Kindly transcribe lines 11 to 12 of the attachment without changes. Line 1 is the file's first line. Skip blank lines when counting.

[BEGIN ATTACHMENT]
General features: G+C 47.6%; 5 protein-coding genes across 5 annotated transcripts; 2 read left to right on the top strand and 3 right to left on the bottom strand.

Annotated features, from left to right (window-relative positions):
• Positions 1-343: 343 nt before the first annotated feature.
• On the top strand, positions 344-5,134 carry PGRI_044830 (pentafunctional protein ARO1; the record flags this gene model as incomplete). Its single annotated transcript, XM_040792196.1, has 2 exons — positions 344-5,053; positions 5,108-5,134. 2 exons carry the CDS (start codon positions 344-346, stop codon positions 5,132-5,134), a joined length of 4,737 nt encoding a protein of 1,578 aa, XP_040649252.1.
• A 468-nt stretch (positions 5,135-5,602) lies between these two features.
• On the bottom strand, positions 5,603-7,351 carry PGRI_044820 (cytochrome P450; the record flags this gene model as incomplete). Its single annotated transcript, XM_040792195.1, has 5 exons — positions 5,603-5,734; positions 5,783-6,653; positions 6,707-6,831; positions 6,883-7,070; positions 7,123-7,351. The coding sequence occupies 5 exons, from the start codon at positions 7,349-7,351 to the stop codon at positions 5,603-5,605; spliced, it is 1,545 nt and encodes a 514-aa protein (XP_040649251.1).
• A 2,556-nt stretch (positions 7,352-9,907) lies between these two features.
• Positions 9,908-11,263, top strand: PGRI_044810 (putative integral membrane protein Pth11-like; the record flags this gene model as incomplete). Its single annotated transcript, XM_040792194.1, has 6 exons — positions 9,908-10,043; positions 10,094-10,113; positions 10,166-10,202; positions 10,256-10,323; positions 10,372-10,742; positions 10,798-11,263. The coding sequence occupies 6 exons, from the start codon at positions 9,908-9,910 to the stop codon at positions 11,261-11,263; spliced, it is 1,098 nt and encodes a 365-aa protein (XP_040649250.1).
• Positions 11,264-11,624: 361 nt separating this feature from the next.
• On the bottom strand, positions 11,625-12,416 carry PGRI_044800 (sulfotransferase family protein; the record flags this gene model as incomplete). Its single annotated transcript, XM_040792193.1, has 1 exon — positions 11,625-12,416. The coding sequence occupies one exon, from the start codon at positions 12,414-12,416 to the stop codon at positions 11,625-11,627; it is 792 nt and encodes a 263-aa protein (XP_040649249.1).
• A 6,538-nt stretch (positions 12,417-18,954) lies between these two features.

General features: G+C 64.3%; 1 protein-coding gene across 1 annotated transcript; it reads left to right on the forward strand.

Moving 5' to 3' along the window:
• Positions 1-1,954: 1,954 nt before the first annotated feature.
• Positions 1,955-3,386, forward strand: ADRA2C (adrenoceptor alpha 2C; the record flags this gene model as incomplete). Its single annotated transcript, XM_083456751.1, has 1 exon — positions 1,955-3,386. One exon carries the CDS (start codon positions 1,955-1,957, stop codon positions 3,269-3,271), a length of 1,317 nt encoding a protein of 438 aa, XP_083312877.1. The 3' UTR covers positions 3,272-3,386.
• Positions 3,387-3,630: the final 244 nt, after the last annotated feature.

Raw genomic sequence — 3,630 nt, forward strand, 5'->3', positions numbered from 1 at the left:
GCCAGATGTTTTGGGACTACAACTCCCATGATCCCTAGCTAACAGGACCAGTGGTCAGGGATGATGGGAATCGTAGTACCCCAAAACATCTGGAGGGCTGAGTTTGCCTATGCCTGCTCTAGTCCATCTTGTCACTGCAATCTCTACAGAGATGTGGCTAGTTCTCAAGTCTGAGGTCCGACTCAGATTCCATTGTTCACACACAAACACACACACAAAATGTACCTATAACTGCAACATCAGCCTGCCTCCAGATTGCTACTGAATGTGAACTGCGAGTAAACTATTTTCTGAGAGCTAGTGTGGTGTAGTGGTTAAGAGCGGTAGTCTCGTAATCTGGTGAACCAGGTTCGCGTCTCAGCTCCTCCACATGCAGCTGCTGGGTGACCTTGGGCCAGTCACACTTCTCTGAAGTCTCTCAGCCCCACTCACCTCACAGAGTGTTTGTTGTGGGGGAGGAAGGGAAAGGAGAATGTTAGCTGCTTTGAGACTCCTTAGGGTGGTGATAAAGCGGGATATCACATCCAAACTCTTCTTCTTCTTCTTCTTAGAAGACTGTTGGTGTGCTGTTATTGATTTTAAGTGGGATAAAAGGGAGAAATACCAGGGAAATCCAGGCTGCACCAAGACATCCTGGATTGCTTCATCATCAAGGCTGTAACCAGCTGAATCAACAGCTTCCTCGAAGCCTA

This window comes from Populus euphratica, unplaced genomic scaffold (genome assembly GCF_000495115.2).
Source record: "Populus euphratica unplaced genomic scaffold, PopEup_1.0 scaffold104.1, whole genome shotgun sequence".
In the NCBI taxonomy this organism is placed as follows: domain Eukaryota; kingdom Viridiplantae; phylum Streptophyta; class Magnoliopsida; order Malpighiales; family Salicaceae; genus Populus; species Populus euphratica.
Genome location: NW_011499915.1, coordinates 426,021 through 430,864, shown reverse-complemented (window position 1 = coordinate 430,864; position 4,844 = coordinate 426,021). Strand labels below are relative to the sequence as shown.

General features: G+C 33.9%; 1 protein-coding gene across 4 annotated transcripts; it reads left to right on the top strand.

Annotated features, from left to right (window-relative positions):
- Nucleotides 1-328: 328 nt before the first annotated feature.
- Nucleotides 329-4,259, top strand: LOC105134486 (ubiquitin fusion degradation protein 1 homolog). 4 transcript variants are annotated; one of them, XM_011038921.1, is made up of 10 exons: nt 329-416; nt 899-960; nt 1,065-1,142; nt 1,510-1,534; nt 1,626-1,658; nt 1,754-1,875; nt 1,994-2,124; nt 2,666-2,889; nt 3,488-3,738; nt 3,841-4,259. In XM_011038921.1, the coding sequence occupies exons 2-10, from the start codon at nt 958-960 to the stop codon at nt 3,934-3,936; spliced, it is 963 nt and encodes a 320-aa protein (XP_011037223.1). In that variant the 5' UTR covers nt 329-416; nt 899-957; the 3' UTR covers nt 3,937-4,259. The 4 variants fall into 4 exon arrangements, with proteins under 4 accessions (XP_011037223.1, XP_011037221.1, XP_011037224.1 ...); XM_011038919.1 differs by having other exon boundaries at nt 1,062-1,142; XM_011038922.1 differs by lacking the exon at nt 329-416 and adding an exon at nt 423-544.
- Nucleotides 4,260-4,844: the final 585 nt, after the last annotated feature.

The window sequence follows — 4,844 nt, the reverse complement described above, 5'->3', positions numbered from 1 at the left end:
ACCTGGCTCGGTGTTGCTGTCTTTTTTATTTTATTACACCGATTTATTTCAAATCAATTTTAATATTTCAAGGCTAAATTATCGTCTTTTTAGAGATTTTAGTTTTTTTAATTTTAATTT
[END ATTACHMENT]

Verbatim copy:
• A 6,538-nt stretch (positions 12,417-18,954) lies between these two features.

General features: G+C 64.3%; 1 protein-coding gene across 1 annotated transcript; it reads left to right on the forward strand.